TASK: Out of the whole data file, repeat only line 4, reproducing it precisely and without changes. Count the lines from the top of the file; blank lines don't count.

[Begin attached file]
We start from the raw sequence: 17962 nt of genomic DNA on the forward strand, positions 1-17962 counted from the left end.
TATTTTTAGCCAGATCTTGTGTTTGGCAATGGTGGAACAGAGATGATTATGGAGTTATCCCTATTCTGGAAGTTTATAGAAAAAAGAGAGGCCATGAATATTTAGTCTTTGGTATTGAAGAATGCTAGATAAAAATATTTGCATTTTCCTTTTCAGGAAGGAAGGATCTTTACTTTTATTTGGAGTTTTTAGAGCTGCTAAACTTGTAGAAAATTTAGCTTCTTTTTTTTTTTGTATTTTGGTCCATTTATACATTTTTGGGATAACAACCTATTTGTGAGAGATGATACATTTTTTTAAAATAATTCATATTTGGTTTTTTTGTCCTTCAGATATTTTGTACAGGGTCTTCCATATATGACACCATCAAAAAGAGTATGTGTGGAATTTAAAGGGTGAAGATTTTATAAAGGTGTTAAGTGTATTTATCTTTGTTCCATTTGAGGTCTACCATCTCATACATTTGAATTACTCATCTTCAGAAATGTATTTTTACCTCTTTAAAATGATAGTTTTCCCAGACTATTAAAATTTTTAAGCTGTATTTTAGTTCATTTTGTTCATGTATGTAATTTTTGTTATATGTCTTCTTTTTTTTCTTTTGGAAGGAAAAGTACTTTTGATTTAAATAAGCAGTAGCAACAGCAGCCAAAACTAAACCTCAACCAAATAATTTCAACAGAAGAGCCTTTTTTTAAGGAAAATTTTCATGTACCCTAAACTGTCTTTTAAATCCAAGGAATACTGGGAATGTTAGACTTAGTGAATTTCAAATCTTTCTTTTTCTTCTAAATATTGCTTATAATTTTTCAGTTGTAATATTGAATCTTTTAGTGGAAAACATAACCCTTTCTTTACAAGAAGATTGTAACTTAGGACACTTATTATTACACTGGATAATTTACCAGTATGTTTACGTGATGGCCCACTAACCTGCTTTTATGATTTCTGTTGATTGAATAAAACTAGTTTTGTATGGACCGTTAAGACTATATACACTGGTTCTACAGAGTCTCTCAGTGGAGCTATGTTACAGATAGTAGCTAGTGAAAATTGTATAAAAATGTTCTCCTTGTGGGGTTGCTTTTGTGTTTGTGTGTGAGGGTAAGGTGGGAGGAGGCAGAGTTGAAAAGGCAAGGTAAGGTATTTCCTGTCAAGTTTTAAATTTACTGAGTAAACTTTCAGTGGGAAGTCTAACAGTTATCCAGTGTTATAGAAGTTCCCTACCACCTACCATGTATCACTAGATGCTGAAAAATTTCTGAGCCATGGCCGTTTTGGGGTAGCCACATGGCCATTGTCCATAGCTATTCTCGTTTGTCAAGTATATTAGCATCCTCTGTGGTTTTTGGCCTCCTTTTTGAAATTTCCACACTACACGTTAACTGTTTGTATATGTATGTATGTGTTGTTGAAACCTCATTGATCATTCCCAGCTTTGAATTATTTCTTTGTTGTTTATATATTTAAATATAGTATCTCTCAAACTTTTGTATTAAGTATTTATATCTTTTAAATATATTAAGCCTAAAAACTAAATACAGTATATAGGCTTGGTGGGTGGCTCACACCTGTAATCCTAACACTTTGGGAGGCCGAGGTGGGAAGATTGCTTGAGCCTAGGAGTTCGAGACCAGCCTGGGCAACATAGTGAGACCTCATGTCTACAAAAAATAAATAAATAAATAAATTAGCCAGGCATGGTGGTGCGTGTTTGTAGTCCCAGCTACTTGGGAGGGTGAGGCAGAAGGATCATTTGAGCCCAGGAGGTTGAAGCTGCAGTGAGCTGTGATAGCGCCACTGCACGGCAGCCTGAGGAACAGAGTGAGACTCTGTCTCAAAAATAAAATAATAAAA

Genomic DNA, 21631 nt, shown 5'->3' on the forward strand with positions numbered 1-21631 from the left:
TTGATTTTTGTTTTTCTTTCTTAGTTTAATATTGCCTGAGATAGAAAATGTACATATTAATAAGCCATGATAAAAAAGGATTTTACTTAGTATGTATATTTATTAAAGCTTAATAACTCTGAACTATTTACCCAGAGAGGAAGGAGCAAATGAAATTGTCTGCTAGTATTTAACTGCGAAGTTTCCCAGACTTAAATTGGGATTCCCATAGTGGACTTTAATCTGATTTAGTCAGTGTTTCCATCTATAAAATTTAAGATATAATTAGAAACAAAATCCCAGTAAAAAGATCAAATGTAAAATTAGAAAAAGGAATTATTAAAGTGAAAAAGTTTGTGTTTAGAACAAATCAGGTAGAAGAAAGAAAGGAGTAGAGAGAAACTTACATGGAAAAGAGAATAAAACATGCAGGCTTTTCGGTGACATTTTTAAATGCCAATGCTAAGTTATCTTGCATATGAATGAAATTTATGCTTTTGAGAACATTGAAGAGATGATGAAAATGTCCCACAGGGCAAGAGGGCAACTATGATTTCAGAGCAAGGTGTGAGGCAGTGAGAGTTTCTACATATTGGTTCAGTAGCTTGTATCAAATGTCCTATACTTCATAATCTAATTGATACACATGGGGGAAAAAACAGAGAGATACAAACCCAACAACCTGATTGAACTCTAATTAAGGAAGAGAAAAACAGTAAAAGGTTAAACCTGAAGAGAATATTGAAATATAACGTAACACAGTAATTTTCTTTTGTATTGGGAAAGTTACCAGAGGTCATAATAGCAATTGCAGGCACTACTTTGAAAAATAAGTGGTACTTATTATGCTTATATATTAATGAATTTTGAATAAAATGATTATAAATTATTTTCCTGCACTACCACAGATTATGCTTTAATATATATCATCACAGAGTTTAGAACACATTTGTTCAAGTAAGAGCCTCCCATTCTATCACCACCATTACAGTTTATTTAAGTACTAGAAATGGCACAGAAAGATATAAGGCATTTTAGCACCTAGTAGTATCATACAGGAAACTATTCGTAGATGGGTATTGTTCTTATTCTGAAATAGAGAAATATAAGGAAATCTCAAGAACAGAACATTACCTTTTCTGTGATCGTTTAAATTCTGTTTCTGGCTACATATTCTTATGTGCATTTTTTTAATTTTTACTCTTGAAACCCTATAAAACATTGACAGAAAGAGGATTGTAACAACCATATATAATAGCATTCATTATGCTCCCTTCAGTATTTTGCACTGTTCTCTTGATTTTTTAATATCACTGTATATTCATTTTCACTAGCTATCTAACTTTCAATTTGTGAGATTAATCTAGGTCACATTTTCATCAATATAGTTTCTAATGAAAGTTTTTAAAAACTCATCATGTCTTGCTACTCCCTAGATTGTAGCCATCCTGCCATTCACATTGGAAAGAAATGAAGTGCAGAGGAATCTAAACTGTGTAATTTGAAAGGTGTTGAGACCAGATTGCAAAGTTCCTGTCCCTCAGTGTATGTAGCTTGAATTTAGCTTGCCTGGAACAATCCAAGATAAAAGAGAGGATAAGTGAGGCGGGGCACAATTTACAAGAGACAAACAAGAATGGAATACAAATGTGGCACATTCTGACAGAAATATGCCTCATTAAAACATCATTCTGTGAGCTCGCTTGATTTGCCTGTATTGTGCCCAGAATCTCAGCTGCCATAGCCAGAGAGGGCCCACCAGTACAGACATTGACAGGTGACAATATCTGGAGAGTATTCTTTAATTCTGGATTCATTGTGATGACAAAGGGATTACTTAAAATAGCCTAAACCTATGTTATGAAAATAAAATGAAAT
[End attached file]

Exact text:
TTGATTTTTGTTTTTCTTTCTTAGTTTAATATTGCCTGAGATAGAAAATGTACATATTAATAAGCCATGATAAAAAAGGATTTTACTTAGTATGTATATTTATTAAAGCTTAATAACTCTGAACTATTTACCCAGAGAGGAAGGAGCAAATGAAATTGTCTGCTAGTATTTAACTGCGAAGTTTCCCAGACTTAAATTGGGATTCCCATAGTGGACTTTAATCTGATTTAGTCAGTGTTTCCATCTATAAAATTTAAGATATAATTAGAAACAAAATCCCAGTAAAAAGATCAAATGTAAAATTAGAAAAAGGAATTATTAAAGTGAAAAAGTTTGTGTTTAGAACAAATCAGGTAGAAGAAAGAAAGGAGTAGAGAGAAACTTACATGGAAAAGAGAATAAAACATGCAGGCTTTTCGGTGACATTTTTAAATGCCAATGCTAAGTTATCTTGCATATGAATGAAATTTATGCTTTTGAGAACATTGAAGAGATGATGAAAATGTCCCACAGGGCAAGAGGGCAACTATGATTTCAGAGCAAGGTGTGAGGCAGTGAGAGTTTCTACATATTGGTTCAGTAGCTTGTATCAAATGTCCTATACTTCATAATCTAATTGATACACATGGGGGAAAAAACAGAGAGATACAAACCCAACAACCTGATTGAACTCTAATTAAGGAAGAGAAAAACAGTAAAAGGTTAAACCTGAAGAGAATATTGAAATATAACGTAACACAGTAATTTTCTTTTGTATTGGGAAAGTTACCAGAGGTCATAATAGCAATTGCAGGCACTACTTTGAAAAATAAGTGGTACTTATTATGCTTATATATTAATGAATTTTGAATAAAATGATTATAAATTATTTTCCTGCACTACCACAGATTATGCTTTAATATATATCATCACAGAGTTTAGAACACATTTGTTCAAGTAAGAGCCTCCCATTCTATCACCACCATTACAGTTTATTTAAGTACTAGAAATGGCACAGAAAGATATAAGGCATTTTAGCACCTAGTAGTATCATACAGGAAACTATTCGTAGATGGGTATTGTTCTTATTCTGAAATAGAGAAATATAAGGAAATCTCAAGAACAGAACATTACCTTTTCTGTGATCGTTTAAATTCTGTTTCTGGCTACATATTCTTATGTGCATTTTTTTAATTTTTACTCTTGAAACCCTATAAAACATTGACAGAAAGAGGATTGTAACAACCATATATAATAGCATTCATTATGCTCCCTTCAGTATTTTGCACTGTTCTCTTGATTTTTTAATATCACTGTATATTCATTTTCACTAGCTATCTAACTTTCAATTTGTGAGATTAATCTAGGTCACATTTTCATCAATATAGTTTCTAATGAAAGTTTTTAAAAACTCATCATGTCTTGCTACTCCCTAGATTGTAGCCATCCTGCCATTCACATTGGAAAGAAATGAAGTGCAGAGGAATCTAAACTGTGTAATTTGAAAGGTGTTGAGACCAGATTGCAAAGTTCCTGTCCCTCAGTGTATGTAGCTTGAATTTAGCTTGCCTGGAACAATCCAAGATAAAAGAGAGGATAAGTGAGGCGGGGCACAATTTACAAGAGACAAACAAGAATGGAATACAAATGTGGCACATTCTGACAGAAATATGCCTCATTAAAACATCATTCTGTGAGCTCGCTTGATTTGCCTGTATTGTGCCCAGAATCTCAGCTGCCATAGCCAGAGAGGGCCCACCAGTACAGACATTGACAGGTGACAATATCTGGAGAGTATTCTTTAATTCTGGATTCATTGTGATGACAAAGGGATTACTTAAAATAGCCTAAACCTATGTTATGAAAATAAAATGAAAT